Section 550(b) limits the trustee's recovery from immediate and mediate transferees of the initial transferee. It provides:
(b) The trustee may not recover under section (a)(2) of this section from —
(1) a transferee that takes for value, including satisfaction or securing of a present or antecedent debt, in good faith, and without knowledge of the voidability of the transfer avoided; or
(2) any immediate or mediate good faith transferee of such transferee.11 U.S.C. § 550(b). Section 550(c) further provides that the trustee is entitled to a single satisfaction under subsection (a).
The Bankruptcy Code does not define the term "transferee" or "initial transferee." Consequently, in a struggle to define the term "initial transferee" within its logical limits, courts have excepted from its scope a party who acts only as "`a mere custodian, an intermediary or conduit between the bankrupt and the creditor'" and who has no beneficial interest in the thing to be recovered. See Salomon v. Nedlloyd (In re Black Geddes, Inc.), 59 B.R. 873, 875 n. 4 (Bankr.S.D.N.Y. 1986) (quoting Judge Cardozo in Carson v. Federal Reserve Bank, 254 N.Y. 218, 235-36, 172 N.E. 475 (1930)). The bankruptcy court's opinion below contains a thorough discussion of the development of this doctrine. See 105 B.R. at 644-48.
In a nutshell, bankruptcy courts, district courts, and courts of appeal have limited the trustee's recovery of funds from banks, law firms, and different industry clearinghouses when these organizations acted solely as intermediaries in the fraudulent transaction. See, e.g., Lowry v. Security Pac. Business Credit, Inc. (In re Columbia Data Prods., Inc.), 892 F.2d 26 (4th Cir. 1989) (bank with no direct relationship to debtor not an initial transferee); Nordberg v. Societe Generale (In re Chase Sanborn Corp.), 848 F.2d 1196 (11th Cir. 1988) (bank which deposited payment from debtor into third party's account not an initial transferee); Bonded Fin. Servs., Inc. v. European Am. Bank, 838 F.2d 890 (7th Cir. 1988) (same); Metsch v. First Ala. Bank. (In re Columbian Coffee Co.), 75 B.R. 177 (S.D.Fla. 1987) (same); Jet Fla., Inc. v. Airlines Clearing House, Inc. (In re Jet Fla. Sys., Inc.), 69 B.R. 83 (Bankr.S.D.Fla. 1987) (airline clearinghouse not liable for payment from debtor which it applied to creditor airline's account); Salomon v. Nedlloyd (In re Black Geddes, Inc.), 59 B.R. 873 (Bankr.S.D.N.Y. 1986) (steamship company not initial transferee of payment by debtor freight forwarder on obligation to common carrier); Ducker v. Fairmeadows II (In re Bridges Enter., Inc.), 62 B.R. 300 (Bankr.S.D.Ohio 1986) (law firm acting as conduit of settlement payment not an initial transferee); Gopper v. UNITRAC, S.A. (In re Fabric Buys of Jericho, Inc.), 33 B.R. 334 (Bankr.S.D.N Y 1983) (same).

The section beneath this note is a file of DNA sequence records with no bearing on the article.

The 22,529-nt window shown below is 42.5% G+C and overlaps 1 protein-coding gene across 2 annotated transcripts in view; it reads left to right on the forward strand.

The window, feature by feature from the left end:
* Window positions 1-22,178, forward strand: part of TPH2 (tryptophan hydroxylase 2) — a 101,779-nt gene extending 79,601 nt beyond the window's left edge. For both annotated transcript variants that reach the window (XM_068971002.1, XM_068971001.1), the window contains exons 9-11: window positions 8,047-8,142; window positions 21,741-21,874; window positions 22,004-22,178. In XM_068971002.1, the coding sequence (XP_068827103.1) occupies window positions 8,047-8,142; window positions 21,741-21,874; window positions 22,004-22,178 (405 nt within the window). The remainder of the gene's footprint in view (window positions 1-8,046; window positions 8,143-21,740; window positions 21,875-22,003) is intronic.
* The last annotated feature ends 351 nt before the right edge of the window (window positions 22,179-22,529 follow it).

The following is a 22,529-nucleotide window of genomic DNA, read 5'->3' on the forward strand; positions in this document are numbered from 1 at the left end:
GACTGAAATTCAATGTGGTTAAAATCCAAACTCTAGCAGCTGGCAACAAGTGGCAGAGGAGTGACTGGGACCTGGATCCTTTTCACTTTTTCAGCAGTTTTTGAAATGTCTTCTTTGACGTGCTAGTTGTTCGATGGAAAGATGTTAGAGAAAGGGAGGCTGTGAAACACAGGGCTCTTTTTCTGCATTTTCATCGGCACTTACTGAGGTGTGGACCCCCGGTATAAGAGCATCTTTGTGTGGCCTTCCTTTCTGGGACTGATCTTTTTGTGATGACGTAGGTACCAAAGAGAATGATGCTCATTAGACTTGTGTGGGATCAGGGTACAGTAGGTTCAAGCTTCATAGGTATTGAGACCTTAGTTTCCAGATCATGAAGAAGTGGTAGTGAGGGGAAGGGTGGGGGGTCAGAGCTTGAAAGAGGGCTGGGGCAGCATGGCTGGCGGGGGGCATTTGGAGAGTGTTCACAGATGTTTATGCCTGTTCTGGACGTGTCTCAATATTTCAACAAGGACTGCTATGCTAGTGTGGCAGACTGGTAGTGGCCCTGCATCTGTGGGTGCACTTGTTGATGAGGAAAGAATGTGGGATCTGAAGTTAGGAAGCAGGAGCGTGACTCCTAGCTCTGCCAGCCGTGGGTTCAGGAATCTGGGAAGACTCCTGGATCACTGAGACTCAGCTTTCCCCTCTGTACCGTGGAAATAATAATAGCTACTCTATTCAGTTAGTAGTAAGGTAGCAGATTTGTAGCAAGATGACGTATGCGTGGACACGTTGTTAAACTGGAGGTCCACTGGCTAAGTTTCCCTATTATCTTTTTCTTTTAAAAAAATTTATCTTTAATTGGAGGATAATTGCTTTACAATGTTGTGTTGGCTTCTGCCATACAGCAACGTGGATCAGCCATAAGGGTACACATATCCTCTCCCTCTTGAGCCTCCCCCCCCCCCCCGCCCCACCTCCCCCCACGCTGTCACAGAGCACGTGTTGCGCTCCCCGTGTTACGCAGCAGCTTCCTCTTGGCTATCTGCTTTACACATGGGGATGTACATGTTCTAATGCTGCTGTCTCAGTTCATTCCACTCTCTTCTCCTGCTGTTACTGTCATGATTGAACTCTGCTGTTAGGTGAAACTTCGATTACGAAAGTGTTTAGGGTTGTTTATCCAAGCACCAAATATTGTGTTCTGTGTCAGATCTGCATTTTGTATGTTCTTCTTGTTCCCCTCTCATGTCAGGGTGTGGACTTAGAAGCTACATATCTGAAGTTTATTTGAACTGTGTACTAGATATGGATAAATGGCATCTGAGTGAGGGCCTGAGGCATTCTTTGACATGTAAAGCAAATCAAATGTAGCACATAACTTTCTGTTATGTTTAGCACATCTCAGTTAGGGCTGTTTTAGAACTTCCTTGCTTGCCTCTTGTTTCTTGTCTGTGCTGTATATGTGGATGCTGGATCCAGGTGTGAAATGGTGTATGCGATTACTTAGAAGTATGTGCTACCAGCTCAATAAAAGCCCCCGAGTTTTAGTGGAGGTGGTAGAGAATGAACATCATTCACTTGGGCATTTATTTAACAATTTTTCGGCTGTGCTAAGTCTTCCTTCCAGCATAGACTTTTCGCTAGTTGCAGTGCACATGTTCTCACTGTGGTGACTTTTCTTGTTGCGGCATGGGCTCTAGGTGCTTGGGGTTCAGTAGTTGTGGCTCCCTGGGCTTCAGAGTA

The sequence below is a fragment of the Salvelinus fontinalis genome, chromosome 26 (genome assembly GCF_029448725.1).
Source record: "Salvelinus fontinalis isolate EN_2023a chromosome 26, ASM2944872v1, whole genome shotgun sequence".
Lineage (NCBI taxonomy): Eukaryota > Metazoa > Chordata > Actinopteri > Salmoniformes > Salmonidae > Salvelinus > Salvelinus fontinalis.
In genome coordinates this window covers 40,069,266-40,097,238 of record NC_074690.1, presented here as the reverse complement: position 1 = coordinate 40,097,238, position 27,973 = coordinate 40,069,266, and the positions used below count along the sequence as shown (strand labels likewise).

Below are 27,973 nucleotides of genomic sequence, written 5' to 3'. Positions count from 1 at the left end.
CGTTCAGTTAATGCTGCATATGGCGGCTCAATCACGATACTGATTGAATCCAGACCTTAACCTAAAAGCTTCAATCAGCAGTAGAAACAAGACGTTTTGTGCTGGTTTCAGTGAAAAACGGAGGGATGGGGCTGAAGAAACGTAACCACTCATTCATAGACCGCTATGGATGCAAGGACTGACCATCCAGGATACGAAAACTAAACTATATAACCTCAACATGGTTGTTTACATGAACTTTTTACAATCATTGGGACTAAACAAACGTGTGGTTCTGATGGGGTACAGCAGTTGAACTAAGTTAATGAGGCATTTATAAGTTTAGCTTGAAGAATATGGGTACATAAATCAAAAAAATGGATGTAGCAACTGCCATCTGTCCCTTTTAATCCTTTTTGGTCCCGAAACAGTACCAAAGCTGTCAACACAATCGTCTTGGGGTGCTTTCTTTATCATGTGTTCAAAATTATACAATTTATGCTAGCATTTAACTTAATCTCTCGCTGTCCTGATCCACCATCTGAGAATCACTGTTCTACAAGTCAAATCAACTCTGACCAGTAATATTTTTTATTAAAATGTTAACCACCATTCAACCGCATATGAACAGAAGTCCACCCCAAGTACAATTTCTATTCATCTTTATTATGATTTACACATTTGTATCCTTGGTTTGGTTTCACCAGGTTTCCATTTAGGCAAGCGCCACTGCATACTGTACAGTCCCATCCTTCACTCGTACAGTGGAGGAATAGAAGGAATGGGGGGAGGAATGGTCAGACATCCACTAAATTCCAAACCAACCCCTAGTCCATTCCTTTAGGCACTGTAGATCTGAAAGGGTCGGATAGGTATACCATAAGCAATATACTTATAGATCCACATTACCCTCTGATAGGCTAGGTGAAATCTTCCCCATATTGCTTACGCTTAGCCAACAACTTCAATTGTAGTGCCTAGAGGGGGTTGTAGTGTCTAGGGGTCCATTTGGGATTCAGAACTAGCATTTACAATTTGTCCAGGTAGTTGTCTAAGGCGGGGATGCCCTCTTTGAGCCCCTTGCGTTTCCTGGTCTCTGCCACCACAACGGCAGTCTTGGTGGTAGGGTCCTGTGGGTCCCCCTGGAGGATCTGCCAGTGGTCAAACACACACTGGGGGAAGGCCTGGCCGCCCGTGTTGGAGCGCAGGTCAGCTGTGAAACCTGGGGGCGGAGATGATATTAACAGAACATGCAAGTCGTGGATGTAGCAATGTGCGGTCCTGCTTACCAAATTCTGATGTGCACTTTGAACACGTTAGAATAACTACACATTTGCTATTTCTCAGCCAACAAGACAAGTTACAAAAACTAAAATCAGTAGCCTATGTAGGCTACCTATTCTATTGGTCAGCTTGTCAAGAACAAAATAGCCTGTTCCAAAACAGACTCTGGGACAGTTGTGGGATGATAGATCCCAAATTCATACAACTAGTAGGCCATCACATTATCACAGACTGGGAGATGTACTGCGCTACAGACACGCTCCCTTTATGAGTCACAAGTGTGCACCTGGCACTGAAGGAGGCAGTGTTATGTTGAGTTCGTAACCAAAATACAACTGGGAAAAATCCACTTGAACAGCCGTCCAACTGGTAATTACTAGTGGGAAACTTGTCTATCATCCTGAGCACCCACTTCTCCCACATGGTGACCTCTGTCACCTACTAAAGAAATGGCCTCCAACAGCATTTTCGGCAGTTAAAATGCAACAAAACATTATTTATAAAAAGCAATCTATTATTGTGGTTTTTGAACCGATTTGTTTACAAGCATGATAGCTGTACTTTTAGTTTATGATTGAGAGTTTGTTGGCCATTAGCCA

In several cases, courts have recognized the "mere conduit" doctrine but have declined to apply it because of the bad faith of the transferee or its knowledge of the fraudulent nature of the transaction. See, e.g., Huffman v. Commerce Sec. Corp. (In re Harbour), 845 F.2d 1254, 1257 (4th Cir. 1988); Kepler v. Olson (In re Musurlian), 97 B.R. 985, 989 (Bankr.W.D.Wis. 1989). There are no allegations in this case that Schwab acted in bad faith or had any culpable knowledge of the allegedly fraudulent conveyance; therefore, this gloss on the "mere conduit" doctrine would not apply.
Courts have rested this doctrine on two theoretical bases. First, applying a statutory analysis, they have noted that the term "transferee" implies more than just a possessor, holder or agent. "[T]he minimum requirement of status as a `transferee' is dominion over the money or other asset, the right to put the money to one's own purposes." Bonded Fin. Servs., 838 F.2d at 893. Thus, in the several circuit court cases examining the issue, a "control test" has emerged. The test requires that the court examine the transaction as a whole to determine whether the recipient of the funds or property "actually controlled the funds or merely served as [a] conduit." In re Chase Sanborn Corp., 848 F.2d at 1200.
To a lesser extent, courts addressing the conduit liability issue have also premised the exception on their inherent equitable powers. As noted by the court in In re Chase Sanborn Corp., "[t]he control test, then, as adopted by this circuit, simply requires courts to step back and evaluate a transaction in its entirety to make sure that their conclusions are logical and equitable. This approach is consistent with the equitable concepts underlying bankruptcy law." Id. at 1199; see also 4 Collier on Bankruptcy ¶ 550.02 at 550-8 (L. King 15th ed. 1989) ("In some circumstances, a literal application of section 550(a) would permit the trustee to recover from a party who is innocent of wrongdoing and deserves protection. In such circumstances the bankruptcy court should use its equitable powers to prevent an inequitable result.") In contrast, the Seventh Circuit in Bonded Financial downplayed the role of equity in its reasoning on the conduit issue, stating,
We are aware that some courts say that an agent (or a bank in a case like ours) is an "initial transferee" but that the courts may excuse the transferee from repaying using equitable powers. This is misleading. "Transferee" is not a self-defining term; it must mean something different from "possessor" or "holder" or "agent". To treat "transferee" as "anyone who touches the money" and then to escape the absurd results that follow is to introduce useless steps; we slice these off with Occam's Razor and leave a more functional rule.